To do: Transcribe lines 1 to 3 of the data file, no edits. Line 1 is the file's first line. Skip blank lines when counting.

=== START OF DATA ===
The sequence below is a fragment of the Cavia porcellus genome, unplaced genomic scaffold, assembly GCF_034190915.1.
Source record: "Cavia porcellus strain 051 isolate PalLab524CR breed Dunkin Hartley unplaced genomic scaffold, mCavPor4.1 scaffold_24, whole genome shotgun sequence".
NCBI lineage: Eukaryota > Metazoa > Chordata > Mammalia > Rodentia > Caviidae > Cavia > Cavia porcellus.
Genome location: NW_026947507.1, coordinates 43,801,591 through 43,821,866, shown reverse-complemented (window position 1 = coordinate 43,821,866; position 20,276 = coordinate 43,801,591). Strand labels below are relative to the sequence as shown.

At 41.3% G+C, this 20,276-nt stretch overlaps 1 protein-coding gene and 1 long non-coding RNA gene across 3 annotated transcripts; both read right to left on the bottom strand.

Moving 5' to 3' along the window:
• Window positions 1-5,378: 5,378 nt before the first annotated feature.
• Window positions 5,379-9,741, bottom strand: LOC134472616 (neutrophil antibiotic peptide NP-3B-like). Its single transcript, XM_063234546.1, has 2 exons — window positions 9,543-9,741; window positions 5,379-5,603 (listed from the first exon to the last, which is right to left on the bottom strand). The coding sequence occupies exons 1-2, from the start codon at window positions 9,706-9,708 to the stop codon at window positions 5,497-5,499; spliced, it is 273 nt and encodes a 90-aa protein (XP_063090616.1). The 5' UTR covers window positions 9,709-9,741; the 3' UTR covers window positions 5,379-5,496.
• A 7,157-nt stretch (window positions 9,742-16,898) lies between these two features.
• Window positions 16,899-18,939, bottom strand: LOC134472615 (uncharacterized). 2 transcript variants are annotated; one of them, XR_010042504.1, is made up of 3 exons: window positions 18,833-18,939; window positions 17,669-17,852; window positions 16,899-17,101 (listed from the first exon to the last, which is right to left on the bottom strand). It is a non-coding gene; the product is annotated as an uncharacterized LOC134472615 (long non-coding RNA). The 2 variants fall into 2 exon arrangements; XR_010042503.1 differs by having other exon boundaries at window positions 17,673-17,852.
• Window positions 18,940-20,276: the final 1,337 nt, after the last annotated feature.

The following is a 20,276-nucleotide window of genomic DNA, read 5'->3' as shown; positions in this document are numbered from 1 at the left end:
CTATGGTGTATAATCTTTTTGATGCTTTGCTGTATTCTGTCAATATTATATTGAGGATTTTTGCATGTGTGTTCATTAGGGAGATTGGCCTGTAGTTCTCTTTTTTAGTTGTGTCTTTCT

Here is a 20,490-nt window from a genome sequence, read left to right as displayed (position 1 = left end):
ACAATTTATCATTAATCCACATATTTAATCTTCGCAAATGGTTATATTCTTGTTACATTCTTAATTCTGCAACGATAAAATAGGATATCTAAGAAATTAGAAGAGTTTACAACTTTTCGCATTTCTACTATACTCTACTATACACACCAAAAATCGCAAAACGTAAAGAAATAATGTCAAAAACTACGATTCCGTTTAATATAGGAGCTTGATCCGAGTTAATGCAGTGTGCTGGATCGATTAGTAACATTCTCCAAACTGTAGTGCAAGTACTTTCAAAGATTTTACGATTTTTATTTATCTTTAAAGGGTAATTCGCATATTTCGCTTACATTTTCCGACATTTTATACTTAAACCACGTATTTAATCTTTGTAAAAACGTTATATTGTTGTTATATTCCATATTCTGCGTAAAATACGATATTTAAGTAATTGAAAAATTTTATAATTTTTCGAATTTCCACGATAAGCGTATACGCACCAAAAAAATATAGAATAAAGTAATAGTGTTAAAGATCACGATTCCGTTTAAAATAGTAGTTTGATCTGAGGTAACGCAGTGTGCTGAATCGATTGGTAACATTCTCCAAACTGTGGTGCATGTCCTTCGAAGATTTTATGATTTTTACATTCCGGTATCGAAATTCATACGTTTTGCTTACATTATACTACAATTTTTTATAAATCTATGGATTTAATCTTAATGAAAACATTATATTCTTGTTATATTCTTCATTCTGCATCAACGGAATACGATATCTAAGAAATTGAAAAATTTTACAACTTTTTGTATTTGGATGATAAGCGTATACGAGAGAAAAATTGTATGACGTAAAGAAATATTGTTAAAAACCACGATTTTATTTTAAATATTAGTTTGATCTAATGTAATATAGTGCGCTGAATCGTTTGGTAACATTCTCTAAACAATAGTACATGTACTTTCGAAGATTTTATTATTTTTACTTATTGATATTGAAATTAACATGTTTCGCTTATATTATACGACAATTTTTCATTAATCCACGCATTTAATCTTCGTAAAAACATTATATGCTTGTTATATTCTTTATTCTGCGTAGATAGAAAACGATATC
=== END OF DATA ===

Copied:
The sequence below is a fragment of the Cavia porcellus genome, unplaced genomic scaffold, assembly GCF_034190915.1.
Source record: "Cavia porcellus strain 051 isolate PalLab524CR breed Dunkin Hartley unplaced genomic scaffold, mCavPor4.1 scaffold_24, whole genome shotgun sequence".
NCBI lineage: Eukaryota > Metazoa > Chordata > Mammalia > Rodentia > Caviidae > Cavia > Cavia porcellus.